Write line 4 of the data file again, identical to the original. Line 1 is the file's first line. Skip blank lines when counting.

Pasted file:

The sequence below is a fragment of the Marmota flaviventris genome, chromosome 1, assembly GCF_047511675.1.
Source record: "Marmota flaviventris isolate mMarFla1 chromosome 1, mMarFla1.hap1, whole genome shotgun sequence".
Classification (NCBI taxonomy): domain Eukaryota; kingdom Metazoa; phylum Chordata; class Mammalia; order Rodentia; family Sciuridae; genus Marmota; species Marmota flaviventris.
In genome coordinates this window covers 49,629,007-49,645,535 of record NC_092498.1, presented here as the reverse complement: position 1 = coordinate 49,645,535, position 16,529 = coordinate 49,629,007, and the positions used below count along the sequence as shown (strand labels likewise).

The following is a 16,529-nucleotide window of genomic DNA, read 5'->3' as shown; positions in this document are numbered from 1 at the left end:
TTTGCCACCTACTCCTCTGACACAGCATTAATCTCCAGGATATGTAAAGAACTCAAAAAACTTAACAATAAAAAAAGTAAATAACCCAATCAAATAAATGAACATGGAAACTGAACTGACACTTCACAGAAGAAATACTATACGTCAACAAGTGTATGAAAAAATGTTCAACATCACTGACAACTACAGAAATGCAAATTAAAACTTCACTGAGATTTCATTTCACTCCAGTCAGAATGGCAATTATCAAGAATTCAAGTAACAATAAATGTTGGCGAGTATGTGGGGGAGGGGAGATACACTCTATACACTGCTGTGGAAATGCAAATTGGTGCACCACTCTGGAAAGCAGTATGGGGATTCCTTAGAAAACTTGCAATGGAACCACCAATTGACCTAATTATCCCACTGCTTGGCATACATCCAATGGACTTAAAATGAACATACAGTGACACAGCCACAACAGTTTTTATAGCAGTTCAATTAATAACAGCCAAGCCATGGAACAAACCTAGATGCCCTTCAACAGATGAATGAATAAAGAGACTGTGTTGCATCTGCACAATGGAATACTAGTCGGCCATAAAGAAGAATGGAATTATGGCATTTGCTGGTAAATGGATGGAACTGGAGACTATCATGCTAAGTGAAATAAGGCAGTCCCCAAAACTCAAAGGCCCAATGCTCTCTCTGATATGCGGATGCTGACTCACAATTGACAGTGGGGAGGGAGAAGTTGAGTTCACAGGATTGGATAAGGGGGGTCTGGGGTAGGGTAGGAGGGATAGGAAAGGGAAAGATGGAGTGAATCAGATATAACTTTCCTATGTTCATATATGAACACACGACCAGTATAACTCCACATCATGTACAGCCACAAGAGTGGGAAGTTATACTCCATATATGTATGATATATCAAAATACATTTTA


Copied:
In genome coordinates this window covers 49,629,007-49,645,535 of record NC_092498.1, presented here as the reverse complement: position 1 = coordinate 49,645,535, position 16,529 = coordinate 49,629,007, and the positions used below count along the sequence as shown (strand labels likewise).